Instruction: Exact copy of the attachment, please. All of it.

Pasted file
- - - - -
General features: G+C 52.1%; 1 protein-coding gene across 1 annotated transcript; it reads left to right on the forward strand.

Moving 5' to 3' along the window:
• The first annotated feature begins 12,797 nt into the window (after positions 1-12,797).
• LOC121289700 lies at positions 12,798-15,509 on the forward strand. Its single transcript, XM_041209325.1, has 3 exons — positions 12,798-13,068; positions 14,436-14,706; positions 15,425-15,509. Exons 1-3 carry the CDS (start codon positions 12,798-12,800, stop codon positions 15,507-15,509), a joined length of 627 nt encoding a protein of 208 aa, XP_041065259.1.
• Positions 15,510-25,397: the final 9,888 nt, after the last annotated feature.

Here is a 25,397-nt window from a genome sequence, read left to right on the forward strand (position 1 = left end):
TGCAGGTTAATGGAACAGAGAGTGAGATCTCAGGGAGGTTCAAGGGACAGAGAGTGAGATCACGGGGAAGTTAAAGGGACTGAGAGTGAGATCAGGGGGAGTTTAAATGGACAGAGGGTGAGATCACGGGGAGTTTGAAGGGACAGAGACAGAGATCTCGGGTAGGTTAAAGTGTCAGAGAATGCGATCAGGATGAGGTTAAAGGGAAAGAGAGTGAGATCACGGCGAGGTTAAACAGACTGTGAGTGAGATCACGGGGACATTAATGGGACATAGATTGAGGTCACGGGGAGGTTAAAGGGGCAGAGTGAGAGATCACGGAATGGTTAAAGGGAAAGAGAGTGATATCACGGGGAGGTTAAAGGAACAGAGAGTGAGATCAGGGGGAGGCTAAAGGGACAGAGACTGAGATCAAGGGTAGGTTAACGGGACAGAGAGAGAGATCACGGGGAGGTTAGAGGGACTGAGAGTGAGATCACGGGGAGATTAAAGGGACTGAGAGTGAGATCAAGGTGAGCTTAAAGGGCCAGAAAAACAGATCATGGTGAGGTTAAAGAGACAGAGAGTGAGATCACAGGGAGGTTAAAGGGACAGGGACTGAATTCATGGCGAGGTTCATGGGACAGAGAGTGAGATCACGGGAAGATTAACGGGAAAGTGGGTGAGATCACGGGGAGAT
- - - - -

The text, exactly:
General features: G+C 52.1%; 1 protein-coding gene across 1 annotated transcript; it reads left to right on the forward strand.

Moving 5' to 3' along the window:
• The first annotated feature begins 12,797 nt into the window (after positions 1-12,797).
• LOC121289700 lies at positions 12,798-15,509 on the forward strand. Its single transcript, XM_041209325.1, has 3 exons — positions 12,798-13,068; positions 14,436-14,706; positions 15,425-15,509. Exons 1-3 carry the CDS (start codon positions 12,798-12,800, stop codon positions 15,507-15,509), a joined length of 627 nt encoding a protein of 208 aa, XP_041065259.1.
• Positions 15,510-25,397: the final 9,888 nt, after the last annotated feature.

Here is a 25,397-nt window from a genome sequence, read left to right on the forward strand (position 1 = left end):
TGCAGGTTAATGGAACAGAGAGTGAGATCTCAGGGAGGTTCAAGGGACAGAGAGTGAGATCACGGGGAAGTTAAAGGGACTGAGAGTGAGATCAGGGGGAGTTTAAATGGACAGAGGGTGAGATCACGGGGAGTTTGAAGGGACAGAGACAGAGATCTCGGGTAGGTTAAAGTGTCAGAGAATGCGATCAGGATGAGGTTAAAGGGAAAGAGAGTGAGATCACGGCGAGGTTAAACAGACTGTGAGTGAGATCACGGGGACATTAATGGGACATAGATTGAGGTCACGGGGAGGTTAAAGGGGCAGAGTGAGAGATCACGGAATGGTTAAAGGGAAAGAGAGTGATATCACGGGGAGGTTAAAGGAACAGAGAGTGAGATCAGGGGGAGGCTAAAGGGACAGAGACTGAGATCAAGGGTAGGTTAACGGGACAGAGAGAGAGATCACGGGGAGGTTAGAGGGACTGAGAGTGAGATCACGGGGAGATTAAAGGGACTGAGAGTGAGATCAAGGTGAGCTTAAAGGGCCAGAAAAACAGATCATGGTGAGGTTAAAGAGACAGAGAGTGAGATCACAGGGAGGTTAAAGGGACAGGGACTGAATTCATGGCGAGGTTCATGGGACAGAGAGTGAGATCACGGGAAGATTAACGGGAAAGTGGGTGAGATCACGGGGAGAT